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Monday, July 31, 2017

It is time to make changes

Blogger Comments:  The mental health cuts within the State of Alabama have caused tremendous suffering within the the state.  The Morgan County sheriff has helped to exacerbate the local mental health problem in our county by claiming she has a 24X7 mental health ward with qualified personnel equipped to care for the inmates.  Another lie.  Franklin's first initiative upon receiving the mentally ill inmates was to take away their doctor prescribed medications which compounds the problems with incarcerated inmates.  Many of the mentally ill inmates without their medications cannot assist in their own defense when they get to court.  One inmate in particular spent almost two years in jail.  The inmate has recently been sent to Taylor Hardin for treatment.

Long blasts state over mental health cuts

  • By Evan Belanger Staff Writer
  • Updated 
County Commission Chairman Ray Long complained last week that state cuts to mental health care constitute an "unfunded mandate" that is forcing the county to spend tens of thousands of dollars annually.
“The state has continuously, every year, cut mental health funds,” he said. “They live in a world that is different from ours. They pretend that there are no issues in mental health, but we all know that mental health is just as great a problem today as it was 10 years ago.”
Long made the comment during a presentation for his proposed fiscal 2018 budget. The proposal projects a 3.4 percent decline in county revenue and calls for a 4.5 percent cut in spending, including $108,250 from a dozen local nonprofit agencies.
Despite the cuts, it projects a shortfall of nearly $100,000. Long pointed out the county’s spending on mental health care for indigent residents had climbed from nothing in 2008 to $89,522 in 2016.
As of June, the county had spent $55,304 for fiscal 2017, which ends Sept. 30. Long proposed including $50,000 for indigent mental health care in the fiscal 2018 budget.
He said he is hopeful state officials will realize they should never have closed some state-run mental health facilities, such as North Alabama Regional Hospital in Decatur.
The 74-bed facility shuttered in 2015.
“In a sense, what the Legislature is doing is an unfunded mandate,” Long said. “They’re making the counties pick up the tab, but they’re offering no resources to help pay for it.”
Morgan County Probate Judge Greg Cain acknowledged the closure of North Alabama Regional had caused the county’s mental health expenses to “skyrocket.”
The problem, he said, is that there aren’t enough state beds available since the state pared down its facilities to the 268-bed Bryce Hospital in Tuscaloosa and a host of small contracted facilities with 16 beds each.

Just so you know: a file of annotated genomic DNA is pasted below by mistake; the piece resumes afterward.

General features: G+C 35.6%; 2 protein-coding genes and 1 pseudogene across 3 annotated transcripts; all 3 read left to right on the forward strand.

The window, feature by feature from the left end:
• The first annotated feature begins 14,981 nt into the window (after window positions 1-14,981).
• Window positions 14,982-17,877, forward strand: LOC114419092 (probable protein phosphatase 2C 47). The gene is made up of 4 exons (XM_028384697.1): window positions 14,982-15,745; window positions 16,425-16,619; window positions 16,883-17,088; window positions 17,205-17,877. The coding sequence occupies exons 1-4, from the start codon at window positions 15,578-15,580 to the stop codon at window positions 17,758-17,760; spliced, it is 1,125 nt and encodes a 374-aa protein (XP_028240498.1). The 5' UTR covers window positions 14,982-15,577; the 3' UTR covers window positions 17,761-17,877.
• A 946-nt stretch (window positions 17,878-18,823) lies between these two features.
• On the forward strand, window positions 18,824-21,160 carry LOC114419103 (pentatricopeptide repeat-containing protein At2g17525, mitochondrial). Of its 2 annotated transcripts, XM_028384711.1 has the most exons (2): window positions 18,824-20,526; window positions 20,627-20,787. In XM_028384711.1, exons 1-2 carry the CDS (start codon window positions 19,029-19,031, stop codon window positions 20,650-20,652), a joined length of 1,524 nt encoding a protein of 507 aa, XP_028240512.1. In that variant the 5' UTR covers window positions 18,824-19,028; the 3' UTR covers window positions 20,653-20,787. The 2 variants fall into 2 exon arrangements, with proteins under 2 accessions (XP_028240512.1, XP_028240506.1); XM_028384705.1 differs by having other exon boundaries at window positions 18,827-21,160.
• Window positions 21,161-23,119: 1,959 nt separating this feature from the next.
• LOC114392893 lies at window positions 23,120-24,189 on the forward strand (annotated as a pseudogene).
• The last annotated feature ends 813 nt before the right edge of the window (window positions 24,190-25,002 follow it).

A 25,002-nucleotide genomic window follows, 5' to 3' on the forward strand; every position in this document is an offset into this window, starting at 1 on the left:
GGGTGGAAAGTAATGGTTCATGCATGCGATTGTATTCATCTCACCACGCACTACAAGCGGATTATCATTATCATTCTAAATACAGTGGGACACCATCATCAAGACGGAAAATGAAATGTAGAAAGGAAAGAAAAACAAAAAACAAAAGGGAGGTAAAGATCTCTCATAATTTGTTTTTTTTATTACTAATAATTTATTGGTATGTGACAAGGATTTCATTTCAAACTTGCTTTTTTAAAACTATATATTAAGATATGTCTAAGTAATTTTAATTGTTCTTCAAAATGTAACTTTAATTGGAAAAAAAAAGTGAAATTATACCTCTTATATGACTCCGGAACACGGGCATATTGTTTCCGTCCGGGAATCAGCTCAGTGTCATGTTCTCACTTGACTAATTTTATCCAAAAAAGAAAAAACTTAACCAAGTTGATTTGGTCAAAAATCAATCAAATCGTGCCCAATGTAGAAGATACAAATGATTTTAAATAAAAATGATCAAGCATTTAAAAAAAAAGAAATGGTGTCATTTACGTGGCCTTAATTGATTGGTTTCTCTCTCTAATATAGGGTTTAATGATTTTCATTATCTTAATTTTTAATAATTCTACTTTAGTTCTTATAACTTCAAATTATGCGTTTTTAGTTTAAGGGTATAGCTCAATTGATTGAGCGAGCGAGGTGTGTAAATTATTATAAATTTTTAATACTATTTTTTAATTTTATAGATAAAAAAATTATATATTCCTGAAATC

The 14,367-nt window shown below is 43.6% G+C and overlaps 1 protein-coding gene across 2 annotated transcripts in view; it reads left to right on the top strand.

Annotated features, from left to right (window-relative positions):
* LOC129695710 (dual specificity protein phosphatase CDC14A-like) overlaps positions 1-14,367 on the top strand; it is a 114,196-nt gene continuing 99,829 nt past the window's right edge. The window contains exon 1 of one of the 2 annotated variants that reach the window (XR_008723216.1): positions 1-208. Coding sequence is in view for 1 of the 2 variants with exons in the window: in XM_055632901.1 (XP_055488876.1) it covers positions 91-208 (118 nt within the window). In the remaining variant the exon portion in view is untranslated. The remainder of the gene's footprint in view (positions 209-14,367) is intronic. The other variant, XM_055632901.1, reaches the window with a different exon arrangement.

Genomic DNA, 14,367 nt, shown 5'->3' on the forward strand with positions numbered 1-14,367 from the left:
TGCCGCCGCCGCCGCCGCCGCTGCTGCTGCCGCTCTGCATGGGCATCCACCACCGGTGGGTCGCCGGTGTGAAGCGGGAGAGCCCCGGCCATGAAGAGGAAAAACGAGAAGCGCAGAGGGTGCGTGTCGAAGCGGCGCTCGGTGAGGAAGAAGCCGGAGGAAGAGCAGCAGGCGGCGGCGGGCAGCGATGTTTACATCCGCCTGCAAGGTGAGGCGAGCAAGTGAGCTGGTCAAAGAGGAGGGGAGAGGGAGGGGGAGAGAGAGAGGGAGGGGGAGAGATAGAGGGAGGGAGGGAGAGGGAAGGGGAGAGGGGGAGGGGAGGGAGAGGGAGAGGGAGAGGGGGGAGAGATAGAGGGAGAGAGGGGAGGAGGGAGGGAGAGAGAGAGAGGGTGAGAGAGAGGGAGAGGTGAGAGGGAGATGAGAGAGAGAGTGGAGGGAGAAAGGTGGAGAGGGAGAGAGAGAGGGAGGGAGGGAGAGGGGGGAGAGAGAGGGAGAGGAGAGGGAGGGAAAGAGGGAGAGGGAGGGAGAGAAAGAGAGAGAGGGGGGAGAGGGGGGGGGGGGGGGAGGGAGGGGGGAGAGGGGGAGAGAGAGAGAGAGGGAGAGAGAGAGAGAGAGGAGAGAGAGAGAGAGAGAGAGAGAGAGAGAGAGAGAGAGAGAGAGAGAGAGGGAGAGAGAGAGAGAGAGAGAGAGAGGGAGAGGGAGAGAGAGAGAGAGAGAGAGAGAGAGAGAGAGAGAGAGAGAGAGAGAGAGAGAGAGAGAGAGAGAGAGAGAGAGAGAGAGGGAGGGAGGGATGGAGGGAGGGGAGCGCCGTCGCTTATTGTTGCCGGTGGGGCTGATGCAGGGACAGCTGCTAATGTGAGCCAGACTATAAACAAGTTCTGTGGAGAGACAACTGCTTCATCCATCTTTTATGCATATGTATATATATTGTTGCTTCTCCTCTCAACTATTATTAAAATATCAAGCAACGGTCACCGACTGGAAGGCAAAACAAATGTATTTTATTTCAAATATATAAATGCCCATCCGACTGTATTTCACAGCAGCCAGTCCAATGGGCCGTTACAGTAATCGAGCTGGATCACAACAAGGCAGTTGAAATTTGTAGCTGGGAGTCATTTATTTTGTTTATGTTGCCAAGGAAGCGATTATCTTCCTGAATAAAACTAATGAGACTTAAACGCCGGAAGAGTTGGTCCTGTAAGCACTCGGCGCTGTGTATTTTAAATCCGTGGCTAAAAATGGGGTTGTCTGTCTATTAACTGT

At one time, if he committed a person to the state hospital because they were a danger to themselves or others, they would be at North Alabama Regional by the end of the day.
Now, if there’s not a state bed available, the county has to send them to Decatur Morgan West until a state bed is available.
If the patient doesn’t have health insurance, Medicare or Medicaid, the county picks up the bill, paying the hospital Medicaid rates, Cain said.
“In the last two years, we’ve actually seen people have to stay at Decatur Morgan West two or three weeks waiting on placement in the state hospital, and the state says we are responsible for that, even though they’re waiting for placement in the state hospital,” Cain said.
The arrangement is also tying up law-enforcement resources, he said, because sheriff’s deputies must take the committed person to the emergency room at Decatur Morgan Hospital’s Parkway Campus to be medically cleared before they can be admitted to Decatur Morgan West.
“It has not been out of place for them to be there five to seven hours waiting on that person to get medical clearance,” Cain said.
Sen. Arthur Orr, R-Decatur, said North Alabama Regional and other large facilities closed, in part, due to pressure from the U.S. Justice Department for the state to stop warehousing the mentally ill in large facilities, encouraging them to switch to small, 16-bed crisis centers that are embedded within communities.
While grant funding was available to help pay for the centers, no such endeavors were undertaken in Morgan, Lawrence or Limestone counties, Orr said.
“I am not an expert in the mental health arena, but this area missed an opportunity to secure funding for establishing its own 16-bed crisis centers that would take a lot of these individuals,” Orr said. “Now we have to rely on other areas to take those that need mental health care, or the commission pays for it at Decatur General West. In sum, we lost our ability to control our destiny.”
Cain said Morgan County relies on crisis centers in Cullman, Huntsville, Anniston and Jasper.
The Mental Health Center of North Central Alabama, a private nonprofit that is contracted by the state to provide mental health intervention services in Morgan, Lawrence and Limestone counties, did not pursue crisis centers due to costs, Executive Director Lisa Coleman said.
“It was a funding issue,” she said. “There were only so many dollars to build and operate those units, because basically they function like a very small hospital and they have to meet very high certification requirements to operate.”
Rep. Danny Crawford, R-Athens, said he would love to see the Legislature entertain a more robust budget for mental health, noting the cuts contribute to prison overcrowding.
"Once you cut it out though, it's hard to put it back in," he said. "It's like pulling hen's teeth."

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